In 1996, the first series of AMS radiocarbon dates (hereafter “dates”), the oldest ≈200 B.C., were reported on bones of the introduced Pacific rat excavated from extinct laughing owl (S. albifacies) sites in New Zealand. They were used to argue that the Pacific rat was introduced by an archaeologically invisible, transient human contact more than1,100 years before the earliest-dated archaeological and palaeoecological evidence for human presence ≈A.D. 1280 The dates were also used to propose circumstantially that there was an earlier wave of rat-induced faunal extinctions before permanent settlement. The rat dates have also been used as key evidence to support the long prehistory model. More controversially, because recent revisions of East Polynesian colonization now suggest later settlement at ≈A.D. 800, the rat bone dates imply a discovery of New Zealand from western Pacific archipelagos long before East Polynesia was even colonized. This then suggests that the current indigenous people of New Zealand (Maori and Moriori) were neither of East Polynesian origin nor the first discoverers. However, this is inconsistent with analyses of New Zealand Pacific rat and Maori mtDNA.
Octopus, a Bloody, Magic Fish Hook and Stories About the Discovery of New Zealand
An ancient Tahitian navigator named Kupe is said to have arrived in New Zealand at present-day Te Whiti-anga-a-Kupe (meaning "Crossing Place of Kupe") on Coromandel Peninsula in the 10th century, 400 years before the Maoris and 800 years before Captain James Cook. Kupe's wife reportedly named the land Aotearoa ( "Land of the Long White Cloud").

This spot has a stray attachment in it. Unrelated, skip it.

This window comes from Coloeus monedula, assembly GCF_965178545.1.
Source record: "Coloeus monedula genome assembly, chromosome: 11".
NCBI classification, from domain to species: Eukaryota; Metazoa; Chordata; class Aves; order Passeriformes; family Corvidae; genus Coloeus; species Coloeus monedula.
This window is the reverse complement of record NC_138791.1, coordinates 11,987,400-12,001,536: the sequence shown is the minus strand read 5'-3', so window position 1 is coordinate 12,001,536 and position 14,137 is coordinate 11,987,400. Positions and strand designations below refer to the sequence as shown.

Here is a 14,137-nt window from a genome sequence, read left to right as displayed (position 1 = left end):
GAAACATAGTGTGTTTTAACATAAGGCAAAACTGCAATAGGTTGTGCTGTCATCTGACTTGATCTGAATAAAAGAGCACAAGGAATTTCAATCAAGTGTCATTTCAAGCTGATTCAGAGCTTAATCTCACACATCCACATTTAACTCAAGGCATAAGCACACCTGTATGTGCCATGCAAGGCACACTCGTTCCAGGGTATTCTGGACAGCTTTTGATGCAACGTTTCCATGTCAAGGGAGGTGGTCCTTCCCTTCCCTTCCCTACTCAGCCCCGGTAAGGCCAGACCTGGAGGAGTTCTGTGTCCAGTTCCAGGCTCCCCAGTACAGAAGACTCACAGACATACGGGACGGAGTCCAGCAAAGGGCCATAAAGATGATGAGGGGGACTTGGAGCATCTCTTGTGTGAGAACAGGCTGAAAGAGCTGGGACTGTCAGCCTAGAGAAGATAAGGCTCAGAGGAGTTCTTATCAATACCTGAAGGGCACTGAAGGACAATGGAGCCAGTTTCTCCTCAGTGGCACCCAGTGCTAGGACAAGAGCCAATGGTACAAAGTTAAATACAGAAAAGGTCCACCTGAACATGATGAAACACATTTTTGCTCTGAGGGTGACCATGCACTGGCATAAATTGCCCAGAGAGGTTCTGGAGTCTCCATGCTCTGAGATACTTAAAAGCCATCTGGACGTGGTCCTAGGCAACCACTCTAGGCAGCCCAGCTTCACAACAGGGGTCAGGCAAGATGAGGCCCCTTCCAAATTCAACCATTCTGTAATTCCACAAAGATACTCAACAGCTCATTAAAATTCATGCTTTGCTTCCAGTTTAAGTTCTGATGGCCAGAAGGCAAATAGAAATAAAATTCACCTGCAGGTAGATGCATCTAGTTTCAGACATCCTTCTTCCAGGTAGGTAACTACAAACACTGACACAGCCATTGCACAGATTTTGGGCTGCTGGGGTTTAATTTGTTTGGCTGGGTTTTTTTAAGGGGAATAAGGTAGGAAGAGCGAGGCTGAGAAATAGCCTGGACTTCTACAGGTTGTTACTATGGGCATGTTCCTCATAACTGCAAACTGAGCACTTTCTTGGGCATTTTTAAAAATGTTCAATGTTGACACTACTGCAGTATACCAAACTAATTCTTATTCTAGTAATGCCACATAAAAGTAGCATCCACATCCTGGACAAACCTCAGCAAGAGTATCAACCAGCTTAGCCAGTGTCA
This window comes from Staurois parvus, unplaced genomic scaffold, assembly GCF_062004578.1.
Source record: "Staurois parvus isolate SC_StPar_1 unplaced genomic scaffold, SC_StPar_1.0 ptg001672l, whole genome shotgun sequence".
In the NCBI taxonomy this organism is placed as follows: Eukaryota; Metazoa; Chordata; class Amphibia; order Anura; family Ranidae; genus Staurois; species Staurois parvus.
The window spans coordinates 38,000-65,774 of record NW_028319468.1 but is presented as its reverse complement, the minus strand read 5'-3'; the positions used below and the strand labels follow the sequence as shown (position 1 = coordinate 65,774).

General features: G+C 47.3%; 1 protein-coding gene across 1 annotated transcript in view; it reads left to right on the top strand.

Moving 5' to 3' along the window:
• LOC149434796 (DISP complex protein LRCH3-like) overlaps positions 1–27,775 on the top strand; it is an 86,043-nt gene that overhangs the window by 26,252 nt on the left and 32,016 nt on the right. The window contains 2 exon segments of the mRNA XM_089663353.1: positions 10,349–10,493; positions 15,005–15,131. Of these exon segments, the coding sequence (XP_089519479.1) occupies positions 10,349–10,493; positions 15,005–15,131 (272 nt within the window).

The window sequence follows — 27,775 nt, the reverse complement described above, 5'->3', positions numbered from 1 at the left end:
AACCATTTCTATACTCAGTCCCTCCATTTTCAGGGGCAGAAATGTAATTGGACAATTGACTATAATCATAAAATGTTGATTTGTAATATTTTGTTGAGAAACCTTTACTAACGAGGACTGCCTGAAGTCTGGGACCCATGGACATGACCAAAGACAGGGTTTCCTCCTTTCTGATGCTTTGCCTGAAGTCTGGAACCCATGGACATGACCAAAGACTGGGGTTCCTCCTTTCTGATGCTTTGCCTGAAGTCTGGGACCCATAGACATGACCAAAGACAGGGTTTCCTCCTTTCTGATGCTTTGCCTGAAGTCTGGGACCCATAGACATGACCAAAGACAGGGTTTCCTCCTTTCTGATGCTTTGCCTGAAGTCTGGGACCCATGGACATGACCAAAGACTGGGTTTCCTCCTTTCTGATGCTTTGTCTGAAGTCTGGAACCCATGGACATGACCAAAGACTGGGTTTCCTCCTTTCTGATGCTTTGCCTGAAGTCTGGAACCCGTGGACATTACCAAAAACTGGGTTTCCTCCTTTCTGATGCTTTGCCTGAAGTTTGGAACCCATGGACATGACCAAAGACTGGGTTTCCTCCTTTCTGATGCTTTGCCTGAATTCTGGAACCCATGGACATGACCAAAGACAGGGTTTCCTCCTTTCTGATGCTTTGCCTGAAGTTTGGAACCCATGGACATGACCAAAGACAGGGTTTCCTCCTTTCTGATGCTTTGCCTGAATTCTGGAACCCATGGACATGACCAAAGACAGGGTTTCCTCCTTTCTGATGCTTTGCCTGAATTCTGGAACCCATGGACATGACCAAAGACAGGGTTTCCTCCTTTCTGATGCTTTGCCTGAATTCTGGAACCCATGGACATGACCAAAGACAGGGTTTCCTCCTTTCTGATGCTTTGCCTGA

There is a very old Polynesian story about how an octopus led Kupe to New Zealand. William R. Curtsinger wrote in National Geographic: Surfing shoreward on long Pacific rollers, the sea rover Kupe and his followers behold the mountainous coast of North Island, New Zealand. Their 2,400-mile voyage began in pursuit of a thieving octopus, tradition tells, and ended with the discovery of Polynesia's largest landmass. The octopus stole Kupe's bait while the islander was fishing near his Raiatea home. Kupe became so enraged that he set out in pursuit of the beast, which fled all the way to New Zealand. Kupe finally slew the monster in Cook Strait and returned to Raiatea to tell the people about the great island he had found. Others retraced his route, "to the left of the setting sun in November," and colonized the new land. [Source: William R. Curtsinger, National Geographic, December 1974]